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  • Historical Maps

    Historical Maps

    A collection of historical maps covering the Bosnian (and Herzegovinian) history from its beginning to our days. The following is a list of maps published in various historical atlases.
  • Serb held concentration camps

    Serb held concentration camps

    Multimedia map covering locations of the Serb held concentration camps in Bosnia and Herzegovina, Montenegro and Serbia.
  • Croat held concentration camps

    Croat held concentration camps

    Multimedia map covering locations of the Croat held concentration camps in Bosnia and Herzegovina.

Medieval II Total War - Kingdom of Bosnia Mod

Early History

The Medieval Bosnia 1180-1463


The history of Bosnia in the high middle ages is frequently confused and confusing. But three powerful rulers stand out: Ban Kulin (who ruled from 1180 to 1204), Ban Stephen Kotromanić (1322-1353) and King Stephen

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Conversion to Islam in the Balkans


The conquest of the Balkans was accomplished in the space of little more than a century and in two stages—1352 to 1402 and 1415 to 1467. The main reason for the relatively faster pace of the conquest of this region,

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Bosnia to 1180


Racial history is the bane of the Balkans as anyone who has lived or travelled in this part of Europe will know, there is no such ting as a racially homogeneous province there, let alone a racially

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Modern History

Republic of Croatia illegal arming of the Croat terrorists


The participation of the Republic of Croatia in the aggression against the Republic of Bosnia and Herzegovina, besides its armed forces, can be positively determined on the basis of the logistical support

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Unholy Alliance: Greece and Milošević´s Serbia


The Bosnian Serb "capital" of Pale was not the only place where the fall of Srebrenica in July, 1995, was greeted with joy and jubilation. More subdued, yet hardly dissimilar, were the proud feelings for the

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Busovača villages


The villages of Lončari, Merdani and Putiš are in the area to the east of Ahmići and north of Busovača. After the attacks on the villages in January 1993, a significant number of the civilian population went to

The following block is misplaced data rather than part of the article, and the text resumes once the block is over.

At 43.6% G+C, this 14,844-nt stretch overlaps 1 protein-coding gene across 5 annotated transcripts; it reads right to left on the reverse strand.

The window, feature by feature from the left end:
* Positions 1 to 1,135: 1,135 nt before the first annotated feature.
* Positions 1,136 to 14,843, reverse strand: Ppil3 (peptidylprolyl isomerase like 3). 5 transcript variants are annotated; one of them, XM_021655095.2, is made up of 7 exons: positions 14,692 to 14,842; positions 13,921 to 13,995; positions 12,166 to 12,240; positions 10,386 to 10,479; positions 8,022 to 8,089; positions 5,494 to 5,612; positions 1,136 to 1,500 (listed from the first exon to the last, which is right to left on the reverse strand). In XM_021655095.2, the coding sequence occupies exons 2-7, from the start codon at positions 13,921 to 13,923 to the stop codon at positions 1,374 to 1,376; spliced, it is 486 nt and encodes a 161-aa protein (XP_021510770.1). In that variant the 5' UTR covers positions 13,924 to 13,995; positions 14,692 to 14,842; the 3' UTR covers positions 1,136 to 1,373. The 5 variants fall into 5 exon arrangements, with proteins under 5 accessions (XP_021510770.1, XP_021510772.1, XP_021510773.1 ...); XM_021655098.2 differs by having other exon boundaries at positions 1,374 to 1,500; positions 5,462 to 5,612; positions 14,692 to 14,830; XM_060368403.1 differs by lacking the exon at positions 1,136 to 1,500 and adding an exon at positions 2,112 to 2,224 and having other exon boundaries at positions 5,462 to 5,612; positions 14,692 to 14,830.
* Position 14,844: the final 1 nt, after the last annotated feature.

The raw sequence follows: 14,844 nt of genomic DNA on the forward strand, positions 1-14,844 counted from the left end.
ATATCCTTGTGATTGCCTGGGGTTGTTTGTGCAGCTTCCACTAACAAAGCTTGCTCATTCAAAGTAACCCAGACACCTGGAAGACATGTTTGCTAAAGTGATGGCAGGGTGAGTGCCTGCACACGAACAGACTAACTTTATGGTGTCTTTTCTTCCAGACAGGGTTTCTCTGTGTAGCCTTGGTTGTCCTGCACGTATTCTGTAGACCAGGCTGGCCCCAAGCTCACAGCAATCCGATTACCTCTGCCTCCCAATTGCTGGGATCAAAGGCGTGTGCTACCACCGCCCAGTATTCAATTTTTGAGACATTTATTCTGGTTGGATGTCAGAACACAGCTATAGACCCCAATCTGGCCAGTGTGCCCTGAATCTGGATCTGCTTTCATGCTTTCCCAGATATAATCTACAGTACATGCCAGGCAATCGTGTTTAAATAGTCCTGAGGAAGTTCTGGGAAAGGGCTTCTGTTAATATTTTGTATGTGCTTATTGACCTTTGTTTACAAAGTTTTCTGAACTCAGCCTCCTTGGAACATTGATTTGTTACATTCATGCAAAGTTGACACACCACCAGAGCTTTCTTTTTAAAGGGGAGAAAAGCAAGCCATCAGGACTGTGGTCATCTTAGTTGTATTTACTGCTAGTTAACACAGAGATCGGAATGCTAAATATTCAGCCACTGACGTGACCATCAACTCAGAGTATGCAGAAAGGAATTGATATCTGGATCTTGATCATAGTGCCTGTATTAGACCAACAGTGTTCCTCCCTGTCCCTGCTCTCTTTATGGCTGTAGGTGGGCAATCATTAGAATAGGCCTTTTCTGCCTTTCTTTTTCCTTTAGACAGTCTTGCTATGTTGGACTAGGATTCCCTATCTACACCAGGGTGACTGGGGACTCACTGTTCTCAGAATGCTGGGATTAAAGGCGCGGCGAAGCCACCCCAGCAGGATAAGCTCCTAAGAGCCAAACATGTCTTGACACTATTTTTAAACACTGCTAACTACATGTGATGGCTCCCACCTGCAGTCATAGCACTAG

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The Lašva Valley ethnic cleansing campaign against Bosniak civilians planned by the Croatian Community of Herzeg-Bosnia's political and military leadership from May 1992 to March 1993 and erupting the following April, was meant to implement objectives set forth by Croat nationalists in November 1991.[22] The Lašva Valley's Bosniaks were subjected to persecution on political, racial and religious grounds[56], deliberately discriminated against in the context of a widespread attack on the region's civilian population[57] and suffered mass murder, rape, imprisonment in camps, as well as the destruction of cultural sites and private property. This was often followed by anti-Bosniak propaganda, particularly in the municipalities of Vitez, Busovaca, Novi Travnik and Kiseljak. Ahmici massacre in April 1993, was the culmination of the Lašva Valley ethnic cleansing, resulting in mass killing of Bosnian Muslim civilians just in a few hours. An estimate puts the death toll at 120. The youngest was a three-month-old baby, who was shot to death in his crib, and the oldest was a 96-year-old woman. It is the biggest massacre committed during the conflict between Croats and the Bosnian government (dominated by Bosniaks).

The International Criminal Tribunal for the Former Yugoslavia (ICTY) has ruled that these crimes amounted to crimes against humanity in numerous verdicts against Croat political and military leaders and soldiers, most notably Dario Kordic. [58] Based on the evidence of numerous HVO attacks at that time, the ICTY Trial Chamber concluded in the Kordic and Cerkez case that by April 1993 Croat leadership had a common design or plan conceived and executed to ethnically cleanse Bosniaks from the Lašva Valley. Dario Kordic, as the local political leader, was found to be the planner and instigator of this plan. [59] According to the Sarajevo-based Research and Documentation Center (IDC), around 2,000 Bosniaks from the Lašva Valley are missing or were killed during this period.[60]


References:

1. a b c "ICTY: Blaškic verdict - A. The Lasva Valley: May 1992 – January 1993t". [22]
2. "ICTY (1995): Initial indictment for the ethnic cleansing of the Lasva Valley area - Part II". [56]
3. "ICTY: Summary of sentencing judgement for Miroslav Bralo". [57]
4. a b c "ICTY: Kordic and Cerkez verdict". [58]
5. a b "ICTY: Kordic and Cerkez verdict - IV. Attacks on towns and villages: killings - C. The April 1993 Conflagration in Vitez and the Lašva Valley - 3. The Attack on Ahmici (Paragraph 642)". [59]
6. "IDC: Victim statistics in Novi Travnik, Vitez, Kiseljak and Busovaca".[60]

Tags: Lašva Valley, Croatian aggression, Ethnic cleansing

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